Demian D. Chapman , Ph.D.
School of Marine and Atmospheric Sciences
Stony Brook University
Stony Brook, NY 11794-5000

E-mail: Demian.Chapman@stonybrook.edu

Dr. Demian Chapman is an Assistant Professor at the School of Marine and Atmospheric Science at Stony Brook University in New York. He is also the Assistant Director of the Institute for Ocean Conservation Science and head of the Institute's Shark Research Program. Dr. Chapman's research expertise lies in molecular biology and telemetry tracking, which he integrates to address research questions related to the dispersal and reproduction of sharks and rays. He is particularly interested in how shark reproduction and movements impact population dynamics, population genetic diversity and geographic population structure and their implications for conservation. Dr. Chapman is the author of more than thirty scientific articles and currently manages field research projects on sharks in Belize, the Bahamas, Panama and Florida. He is also a scientific advisor to the Pew Global Shark Campaign.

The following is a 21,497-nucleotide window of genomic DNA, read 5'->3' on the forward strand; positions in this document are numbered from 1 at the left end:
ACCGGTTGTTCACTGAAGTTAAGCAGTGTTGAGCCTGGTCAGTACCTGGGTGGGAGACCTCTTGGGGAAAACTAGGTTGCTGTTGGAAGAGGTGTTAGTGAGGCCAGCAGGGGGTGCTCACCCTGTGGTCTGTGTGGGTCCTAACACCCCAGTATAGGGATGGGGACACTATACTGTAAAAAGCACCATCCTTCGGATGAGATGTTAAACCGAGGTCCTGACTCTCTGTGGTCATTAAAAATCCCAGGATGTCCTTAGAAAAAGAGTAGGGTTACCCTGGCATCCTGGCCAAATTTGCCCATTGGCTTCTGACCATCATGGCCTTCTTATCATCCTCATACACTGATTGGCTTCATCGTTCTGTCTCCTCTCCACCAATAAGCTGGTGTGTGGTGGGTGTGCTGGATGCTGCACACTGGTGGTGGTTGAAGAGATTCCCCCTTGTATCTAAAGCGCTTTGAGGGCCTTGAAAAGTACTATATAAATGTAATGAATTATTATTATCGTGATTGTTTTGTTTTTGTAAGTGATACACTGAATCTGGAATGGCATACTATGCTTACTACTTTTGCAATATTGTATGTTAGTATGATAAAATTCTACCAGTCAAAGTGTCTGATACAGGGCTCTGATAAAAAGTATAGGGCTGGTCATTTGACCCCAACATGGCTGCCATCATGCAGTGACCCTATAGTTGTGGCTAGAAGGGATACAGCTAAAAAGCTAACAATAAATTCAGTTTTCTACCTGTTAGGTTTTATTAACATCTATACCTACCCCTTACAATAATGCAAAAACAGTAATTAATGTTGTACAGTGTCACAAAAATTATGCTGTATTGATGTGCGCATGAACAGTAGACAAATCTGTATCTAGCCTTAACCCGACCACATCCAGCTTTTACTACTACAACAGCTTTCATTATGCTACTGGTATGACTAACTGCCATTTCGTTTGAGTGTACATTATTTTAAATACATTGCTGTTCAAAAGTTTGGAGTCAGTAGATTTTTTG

Debra Abercrombie


Debra Abercrombie is a professional marine biologist with over ten years’ experience working with sharks and shark fisheries. She also has two years of experience working for the Pelagic Observer Program, and worked as a Fishery Biologist for four years (as the database manager) for the Highly Migratory Species (HMS) Logbook Program, both at the Southeast Fisheries Science Center (NOAA/NMFS/SEFSC) in Miami, FL. She has published peer-reviewed papers on the genetic identification of CITES listed and proposed shark species (white shark, hammerheads) and the global fin trade in leading journals such as Conservation Biology and Conservation Genetics. During the genetic testing of shark fins she was one of the discoverers of the fact that Chinese trade names for fins have high concordance with particular species, which implies that visual fin identification is possible. She also worked with the NOAA Office of Law Enforcement to genetically identify fins from prohibited shark species that were confiscated from commercial fishing operations in the Atlantic Ocean.